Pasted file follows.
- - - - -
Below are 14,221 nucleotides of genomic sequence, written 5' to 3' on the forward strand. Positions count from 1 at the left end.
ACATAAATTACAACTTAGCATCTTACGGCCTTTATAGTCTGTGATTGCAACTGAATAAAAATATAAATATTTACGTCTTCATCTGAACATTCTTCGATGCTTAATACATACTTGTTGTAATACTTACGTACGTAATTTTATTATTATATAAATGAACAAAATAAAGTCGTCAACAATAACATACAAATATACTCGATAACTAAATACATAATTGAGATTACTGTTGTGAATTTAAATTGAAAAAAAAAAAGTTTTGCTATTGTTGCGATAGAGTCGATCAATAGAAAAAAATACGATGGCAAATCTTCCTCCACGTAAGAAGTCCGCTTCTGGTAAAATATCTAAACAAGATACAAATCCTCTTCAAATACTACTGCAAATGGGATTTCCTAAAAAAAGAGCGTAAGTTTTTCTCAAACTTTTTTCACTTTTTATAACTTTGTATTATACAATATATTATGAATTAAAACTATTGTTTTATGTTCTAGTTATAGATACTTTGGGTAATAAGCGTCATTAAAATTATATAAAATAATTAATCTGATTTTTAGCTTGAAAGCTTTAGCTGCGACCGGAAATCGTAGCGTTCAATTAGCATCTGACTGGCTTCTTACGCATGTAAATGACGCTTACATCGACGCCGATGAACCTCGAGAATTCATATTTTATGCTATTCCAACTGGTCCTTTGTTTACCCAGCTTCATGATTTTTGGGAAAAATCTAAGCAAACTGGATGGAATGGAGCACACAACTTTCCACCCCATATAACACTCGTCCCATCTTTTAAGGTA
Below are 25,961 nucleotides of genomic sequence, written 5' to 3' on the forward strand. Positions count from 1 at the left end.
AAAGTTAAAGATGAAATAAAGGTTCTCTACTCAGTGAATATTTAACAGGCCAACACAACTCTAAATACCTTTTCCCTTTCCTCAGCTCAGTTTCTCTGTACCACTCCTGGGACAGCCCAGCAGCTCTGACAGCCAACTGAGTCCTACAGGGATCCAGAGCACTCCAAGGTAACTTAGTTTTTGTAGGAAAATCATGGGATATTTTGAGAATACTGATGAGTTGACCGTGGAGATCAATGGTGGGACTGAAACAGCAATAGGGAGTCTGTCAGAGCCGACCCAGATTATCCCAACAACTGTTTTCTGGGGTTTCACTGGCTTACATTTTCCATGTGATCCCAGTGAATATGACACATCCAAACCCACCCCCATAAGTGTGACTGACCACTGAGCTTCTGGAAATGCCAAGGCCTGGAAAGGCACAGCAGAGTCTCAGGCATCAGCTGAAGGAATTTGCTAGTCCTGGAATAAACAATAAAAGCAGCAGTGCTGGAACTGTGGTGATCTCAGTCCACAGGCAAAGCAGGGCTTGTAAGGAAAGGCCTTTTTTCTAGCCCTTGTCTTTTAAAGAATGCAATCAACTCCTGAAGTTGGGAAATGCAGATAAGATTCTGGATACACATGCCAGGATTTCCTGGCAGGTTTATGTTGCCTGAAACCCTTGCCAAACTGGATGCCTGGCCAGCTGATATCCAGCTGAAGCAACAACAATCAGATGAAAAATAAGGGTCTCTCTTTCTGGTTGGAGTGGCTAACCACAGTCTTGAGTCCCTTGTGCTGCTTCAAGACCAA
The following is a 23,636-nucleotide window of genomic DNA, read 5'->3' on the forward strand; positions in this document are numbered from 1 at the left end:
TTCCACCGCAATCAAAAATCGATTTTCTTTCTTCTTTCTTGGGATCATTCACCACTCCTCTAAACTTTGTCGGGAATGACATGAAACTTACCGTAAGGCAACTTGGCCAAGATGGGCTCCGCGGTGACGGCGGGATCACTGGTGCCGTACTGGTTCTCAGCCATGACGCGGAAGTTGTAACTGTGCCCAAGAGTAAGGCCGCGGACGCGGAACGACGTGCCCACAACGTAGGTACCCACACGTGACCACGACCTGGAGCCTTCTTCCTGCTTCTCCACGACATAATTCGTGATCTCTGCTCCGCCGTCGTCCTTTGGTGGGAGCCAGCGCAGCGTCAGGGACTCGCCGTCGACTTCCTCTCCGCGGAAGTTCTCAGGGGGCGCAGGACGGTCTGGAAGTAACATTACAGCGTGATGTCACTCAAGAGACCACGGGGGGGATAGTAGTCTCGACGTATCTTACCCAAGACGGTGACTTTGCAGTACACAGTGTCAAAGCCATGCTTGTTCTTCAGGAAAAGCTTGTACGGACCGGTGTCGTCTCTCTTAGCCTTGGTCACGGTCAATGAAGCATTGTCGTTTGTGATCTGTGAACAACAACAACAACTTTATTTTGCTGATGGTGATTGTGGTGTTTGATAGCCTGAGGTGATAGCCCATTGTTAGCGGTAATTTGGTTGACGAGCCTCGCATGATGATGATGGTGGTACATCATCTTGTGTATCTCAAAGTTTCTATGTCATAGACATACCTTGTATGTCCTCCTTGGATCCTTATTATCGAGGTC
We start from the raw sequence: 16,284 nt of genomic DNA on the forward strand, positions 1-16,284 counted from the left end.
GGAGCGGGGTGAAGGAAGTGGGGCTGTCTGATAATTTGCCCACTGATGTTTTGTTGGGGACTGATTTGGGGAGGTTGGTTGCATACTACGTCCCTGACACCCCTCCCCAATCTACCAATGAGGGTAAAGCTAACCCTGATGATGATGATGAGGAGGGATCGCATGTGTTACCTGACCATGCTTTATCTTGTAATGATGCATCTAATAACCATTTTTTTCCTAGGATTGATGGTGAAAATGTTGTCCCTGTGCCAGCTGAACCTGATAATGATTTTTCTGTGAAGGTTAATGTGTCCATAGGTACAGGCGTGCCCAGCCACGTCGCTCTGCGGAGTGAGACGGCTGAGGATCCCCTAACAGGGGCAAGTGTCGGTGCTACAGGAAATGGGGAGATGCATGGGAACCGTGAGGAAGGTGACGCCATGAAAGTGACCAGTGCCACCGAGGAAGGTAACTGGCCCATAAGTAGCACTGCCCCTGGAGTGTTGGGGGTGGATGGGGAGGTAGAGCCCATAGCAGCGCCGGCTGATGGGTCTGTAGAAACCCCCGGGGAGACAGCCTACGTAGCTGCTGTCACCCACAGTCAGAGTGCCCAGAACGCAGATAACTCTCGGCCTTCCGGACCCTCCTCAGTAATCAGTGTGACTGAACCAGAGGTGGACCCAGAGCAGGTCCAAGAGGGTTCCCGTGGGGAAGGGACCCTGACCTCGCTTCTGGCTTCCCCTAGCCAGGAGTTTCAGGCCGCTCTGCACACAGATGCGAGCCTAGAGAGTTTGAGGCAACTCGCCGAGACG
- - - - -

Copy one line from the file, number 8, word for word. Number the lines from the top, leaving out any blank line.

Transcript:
GGAGCGGGGTGAAGGAAGTGGGGCTGTCTGATAATTTGCCCACTGATGTTTTGTTGGGGACTGATTTGGGGAGGTTGGTTGCATACTACGTCCCTGACACCCCTCCCCAATCTACCAATGAGGGTAAAGCTAACCCTGATGATGATGATGAGGAGGGATCGCATGTGTTACCTGACCATGCTTTATCTTGTAATGATGCATCTAATAACCATTTTTTTCCTAGGATTGATGGTGAAAATGTTGTCCCTGTGCCAGCTGAACCTGATAATGATTTTTCTGTGAAGGTTAATGTGTCCATAGGTACAGGCGTGCCCAGCCACGTCGCTCTGCGGAGTGAGACGGCTGAGGATCCCCTAACAGGGGCAAGTGTCGGTGCTACAGGAAATGGGGAGATGCATGGGAACCGTGAGGAAGGTGACGCCATGAAAGTGACCAGTGCCACCGAGGAAGGTAACTGGCCCATAAGTAGCACTGCCCCTGGAGTGTTGGGGGTGGATGGGGAGGTAGAGCCCATAGCAGCGCCGGCTGATGGGTCTGTAGAAACCCCCGGGGAGACAGCCTACGTAGCTGCTGTCACCCACAGTCAGAGTGCCCAGAACGCAGATAACTCTCGGCCTTCCGGACCCTCCTCAGTAATCAGTGTGACTGAACCAGAGGTGGACCCAGAGCAGGTCCAAGAGGGTTCCCGTGGGGAAGGGACCCTGACCTCGCTTCTGGCTTCCCCTAGCCAGGAGTTTCAGGCCGCTCTGCACACAGATGCGAGCCTAGAGAGTTTGAGGCAACTCGCCGAGACG